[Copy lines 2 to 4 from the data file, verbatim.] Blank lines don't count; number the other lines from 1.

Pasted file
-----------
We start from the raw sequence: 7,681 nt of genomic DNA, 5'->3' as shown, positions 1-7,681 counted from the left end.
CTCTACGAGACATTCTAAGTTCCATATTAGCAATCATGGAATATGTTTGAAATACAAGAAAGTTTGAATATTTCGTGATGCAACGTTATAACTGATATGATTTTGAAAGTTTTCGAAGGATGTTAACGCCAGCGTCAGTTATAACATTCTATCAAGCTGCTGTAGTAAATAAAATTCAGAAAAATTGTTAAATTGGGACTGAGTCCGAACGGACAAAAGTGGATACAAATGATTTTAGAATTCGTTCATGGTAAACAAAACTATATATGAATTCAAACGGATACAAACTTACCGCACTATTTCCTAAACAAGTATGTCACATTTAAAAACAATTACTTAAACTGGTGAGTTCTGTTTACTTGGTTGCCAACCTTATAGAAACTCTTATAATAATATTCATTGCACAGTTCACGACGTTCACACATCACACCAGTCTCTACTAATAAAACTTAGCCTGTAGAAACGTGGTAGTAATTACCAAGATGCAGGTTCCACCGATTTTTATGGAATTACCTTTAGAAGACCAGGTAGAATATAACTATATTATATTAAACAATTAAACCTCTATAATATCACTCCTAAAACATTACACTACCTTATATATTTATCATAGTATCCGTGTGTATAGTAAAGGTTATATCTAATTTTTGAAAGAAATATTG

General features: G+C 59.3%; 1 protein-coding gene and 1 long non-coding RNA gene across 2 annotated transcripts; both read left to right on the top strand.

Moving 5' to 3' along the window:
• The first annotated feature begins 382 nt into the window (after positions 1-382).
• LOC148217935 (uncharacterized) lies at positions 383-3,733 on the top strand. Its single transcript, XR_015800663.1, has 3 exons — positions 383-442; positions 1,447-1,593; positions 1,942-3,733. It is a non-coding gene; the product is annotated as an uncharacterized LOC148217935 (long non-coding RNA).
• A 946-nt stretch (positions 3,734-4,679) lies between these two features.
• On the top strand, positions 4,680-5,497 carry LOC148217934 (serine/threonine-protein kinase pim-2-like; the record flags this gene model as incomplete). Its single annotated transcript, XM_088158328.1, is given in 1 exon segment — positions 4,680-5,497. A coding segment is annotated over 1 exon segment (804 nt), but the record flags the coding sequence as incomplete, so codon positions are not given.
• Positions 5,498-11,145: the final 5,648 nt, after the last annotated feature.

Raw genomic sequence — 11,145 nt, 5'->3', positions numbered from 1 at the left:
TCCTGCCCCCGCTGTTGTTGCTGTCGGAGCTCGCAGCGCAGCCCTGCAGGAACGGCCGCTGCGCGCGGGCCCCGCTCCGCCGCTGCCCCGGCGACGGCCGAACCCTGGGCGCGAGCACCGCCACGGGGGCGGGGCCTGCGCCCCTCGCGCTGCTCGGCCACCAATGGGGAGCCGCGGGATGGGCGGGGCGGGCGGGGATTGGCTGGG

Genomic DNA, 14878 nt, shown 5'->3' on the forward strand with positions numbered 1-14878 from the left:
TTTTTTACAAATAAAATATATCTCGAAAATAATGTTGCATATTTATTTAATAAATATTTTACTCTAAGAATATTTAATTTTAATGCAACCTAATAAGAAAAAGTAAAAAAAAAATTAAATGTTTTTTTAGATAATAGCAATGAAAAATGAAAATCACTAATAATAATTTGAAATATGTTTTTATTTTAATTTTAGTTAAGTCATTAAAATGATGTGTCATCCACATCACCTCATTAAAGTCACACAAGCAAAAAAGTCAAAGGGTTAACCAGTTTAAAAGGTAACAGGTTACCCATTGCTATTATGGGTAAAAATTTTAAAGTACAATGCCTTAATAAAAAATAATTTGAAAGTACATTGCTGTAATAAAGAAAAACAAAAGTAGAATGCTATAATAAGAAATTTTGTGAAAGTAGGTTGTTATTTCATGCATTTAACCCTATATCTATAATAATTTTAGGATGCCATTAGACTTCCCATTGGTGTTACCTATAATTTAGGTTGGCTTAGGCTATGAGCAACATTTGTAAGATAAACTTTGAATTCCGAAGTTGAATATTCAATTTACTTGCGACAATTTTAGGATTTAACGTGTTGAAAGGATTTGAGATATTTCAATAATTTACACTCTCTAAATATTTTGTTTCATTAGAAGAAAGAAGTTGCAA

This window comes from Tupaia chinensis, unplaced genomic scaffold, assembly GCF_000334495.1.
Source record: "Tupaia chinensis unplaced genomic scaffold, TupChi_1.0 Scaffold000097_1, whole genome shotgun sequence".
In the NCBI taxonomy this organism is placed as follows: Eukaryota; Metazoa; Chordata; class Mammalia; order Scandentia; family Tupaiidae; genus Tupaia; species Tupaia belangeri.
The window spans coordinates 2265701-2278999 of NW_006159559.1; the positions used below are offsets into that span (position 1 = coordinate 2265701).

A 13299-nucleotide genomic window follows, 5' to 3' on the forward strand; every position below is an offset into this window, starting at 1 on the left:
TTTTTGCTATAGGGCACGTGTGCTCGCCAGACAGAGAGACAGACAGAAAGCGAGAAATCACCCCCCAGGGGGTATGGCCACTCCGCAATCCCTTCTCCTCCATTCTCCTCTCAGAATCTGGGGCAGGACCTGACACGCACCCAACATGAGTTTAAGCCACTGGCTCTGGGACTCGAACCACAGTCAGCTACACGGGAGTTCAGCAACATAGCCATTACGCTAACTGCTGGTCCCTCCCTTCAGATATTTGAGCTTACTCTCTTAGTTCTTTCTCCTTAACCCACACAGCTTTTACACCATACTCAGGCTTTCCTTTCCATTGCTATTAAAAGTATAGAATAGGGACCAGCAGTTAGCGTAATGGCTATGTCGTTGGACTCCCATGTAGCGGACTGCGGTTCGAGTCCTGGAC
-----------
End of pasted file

CTCTACGAGACATTCTAAGTTCCATATTAGCAATCATGGAATATGTTTGAAATACAAGAAAGTTTGAATATTTCGTGATGCAACGTTATAACTGATATGATTTTGAAAGTTTTCGAAGGATGTTAACGCCAGCGTCAGTTATAACATTCTATCAAGCTGCTGTAGTAAATAAAATTCAGAAAAATTGTTAAATTGGGACTGAGTCCGAACGGACAAAAGTGGATACAAATGATTTTAGAATTCGTTCATGGTAAACAAAACTATATATGAATTCAAACGGATACAAACTTACCGCACTATTTCCTAAACAAGTATGTCACATTTAAAAACAATTACTTAAACTGGTGAGTTCTGTTTACTTGGTTGCCAACCTTATAGAAACTCTTATAATAATATTCATTGCACAGTTCACGACGTTCACACATCACACCAGTCTCTACTAATAAAACTTAGCCTGTAGAAACGTGGTAGTAATTACCAAGATGCAGGTTCCACCGATTTTTATGGAATTACCTTTAGAAGACCAGGTAGAATATAACTATATTATATTAAACAATTAAACCTCTATAATATCACTCCTAAAACATTACACTACCTTATATATTTATCATAGTATCCGTGTGTATAGTAAAGGTTATATCTAATTTTTGAAAGAAATATTG

General features: G+C 59.3%; 1 protein-coding gene and 1 long non-coding RNA gene across 2 annotated transcripts; both read left to right on the top strand.

Moving 5' to 3' along the window: